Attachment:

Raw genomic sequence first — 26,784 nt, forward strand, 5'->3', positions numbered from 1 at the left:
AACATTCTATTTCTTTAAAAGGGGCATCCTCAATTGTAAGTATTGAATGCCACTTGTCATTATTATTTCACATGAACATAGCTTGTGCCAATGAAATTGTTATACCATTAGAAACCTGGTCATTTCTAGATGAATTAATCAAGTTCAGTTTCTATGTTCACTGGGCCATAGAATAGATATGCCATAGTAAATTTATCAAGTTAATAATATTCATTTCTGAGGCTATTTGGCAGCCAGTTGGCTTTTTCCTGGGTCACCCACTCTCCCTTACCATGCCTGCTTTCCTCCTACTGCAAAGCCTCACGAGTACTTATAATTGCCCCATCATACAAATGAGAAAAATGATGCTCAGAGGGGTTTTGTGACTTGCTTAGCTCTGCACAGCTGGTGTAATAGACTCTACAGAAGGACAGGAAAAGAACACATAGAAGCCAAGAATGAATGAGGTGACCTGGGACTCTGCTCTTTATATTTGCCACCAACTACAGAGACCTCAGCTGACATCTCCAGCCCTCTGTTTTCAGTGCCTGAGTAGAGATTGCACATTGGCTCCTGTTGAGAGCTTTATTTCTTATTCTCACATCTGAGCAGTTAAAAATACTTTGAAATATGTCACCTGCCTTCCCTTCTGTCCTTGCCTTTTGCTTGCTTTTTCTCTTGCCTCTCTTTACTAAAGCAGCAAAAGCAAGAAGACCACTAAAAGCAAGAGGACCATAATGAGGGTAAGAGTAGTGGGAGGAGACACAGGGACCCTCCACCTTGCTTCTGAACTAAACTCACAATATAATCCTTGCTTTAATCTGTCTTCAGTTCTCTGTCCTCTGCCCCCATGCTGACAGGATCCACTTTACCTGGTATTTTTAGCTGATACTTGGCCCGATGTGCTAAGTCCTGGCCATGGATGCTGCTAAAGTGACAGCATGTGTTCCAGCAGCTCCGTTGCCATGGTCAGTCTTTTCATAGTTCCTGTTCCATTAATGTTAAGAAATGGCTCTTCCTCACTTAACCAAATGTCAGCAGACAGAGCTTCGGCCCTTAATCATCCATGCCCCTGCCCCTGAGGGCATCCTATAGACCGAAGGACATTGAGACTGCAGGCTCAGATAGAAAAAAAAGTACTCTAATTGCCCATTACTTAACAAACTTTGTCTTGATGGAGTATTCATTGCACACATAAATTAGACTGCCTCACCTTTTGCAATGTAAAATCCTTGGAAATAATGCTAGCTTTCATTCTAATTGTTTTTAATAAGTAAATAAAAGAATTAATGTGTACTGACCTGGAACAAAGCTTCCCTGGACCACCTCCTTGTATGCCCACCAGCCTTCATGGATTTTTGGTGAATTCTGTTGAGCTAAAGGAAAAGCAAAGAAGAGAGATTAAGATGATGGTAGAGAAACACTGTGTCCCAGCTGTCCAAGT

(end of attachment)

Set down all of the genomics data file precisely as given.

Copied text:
Raw genomic sequence first — 26,784 nt, forward strand, 5'->3', positions numbered from 1 at the left:
AACATTCTATTTCTTTAAAAGGGGCATCCTCAATTGTAAGTATTGAATGCCACTTGTCATTATTATTTCACATGAACATAGCTTGTGCCAATGAAATTGTTATACCATTAGAAACCTGGTCATTTCTAGATGAATTAATCAAGTTCAGTTTCTATGTTCACTGGGCCATAGAATAGATATGCCATAGTAAATTTATCAAGTTAATAATATTCATTTCTGAGGCTATTTGGCAGCCAGTTGGCTTTTTCCTGGGTCACCCACTCTCCCTTACCATGCCTGCTTTCCTCCTACTGCAAAGCCTCACGAGTACTTATAATTGCCCCATCATACAAATGAGAAAAATGATGCTCAGAGGGGTTTTGTGACTTGCTTAGCTCTGCACAGCTGGTGTAATAGACTCTACAGAAGGACAGGAAAAGAACACATAGAAGCCAAGAATGAATGAGGTGACCTGGGACTCTGCTCTTTATATTTGCCACCAACTACAGAGACCTCAGCTGACATCTCCAGCCCTCTGTTTTCAGTGCCTGAGTAGAGATTGCACATTGGCTCCTGTTGAGAGCTTTATTTCTTATTCTCACATCTGAGCAGTTAAAAATACTTTGAAATATGTCACCTGCCTTCCCTTCTGTCCTTGCCTTTTGCTTGCTTTTTCTCTTGCCTCTCTTTACTAAAGCAGCAAAAGCAAGAAGACCACTAAAAGCAAGAGGACCATAATGAGGGTAAGAGTAGTGGGAGGAGACACAGGGACCCTCCACCTTGCTTCTGAACTAAACTCACAATATAATCCTTGCTTTAATCTGTCTTCAGTTCTCTGTCCTCTGCCCCCATGCTGACAGGATCCACTTTACCTGGTATTTTTAGCTGATACTTGGCCCGATGTGCTAAGTCCTGGCCATGGATGCTGCTAAAGTGACAGCATGTGTTCCAGCAGCTCCGTTGCCATGGTCAGTCTTTTCATAGTTCCTGTTCCATTAATGTTAAGAAATGGCTCTTCCTCACTTAACCAAATGTCAGCAGACAGAGCTTCGGCCCTTAATCATCCATGCCCCTGCCCCTGAGGGCATCCTATAGACCGAAGGACATTGAGACTGCAGGCTCAGATAGAAAAAAAAGTACTCTAATTGCCCATTACTTAACAAACTTTGTCTTGATGGAGTATTCATTGCACACATAAATTAGACTGCCTCACCTTTTGCAATGTAAAATCCTTGGAAATAATGCTAGCTTTCATTCTAATTGTTTTTAATAAGTAAATAAAAGAATTAATGTGTACTGACCTGGAACAAAGCTTCCCTGGACCACCTCCTTGTATGCCCACCAGCCTTCATGGATTTTTGGTGAATTCTGTTGAGCTAAAGGAAAAGCAAAGAAGAGAGATTAAGATGATGGTAGAGAAACACTGTGTCCCAGCTGTCCAAGT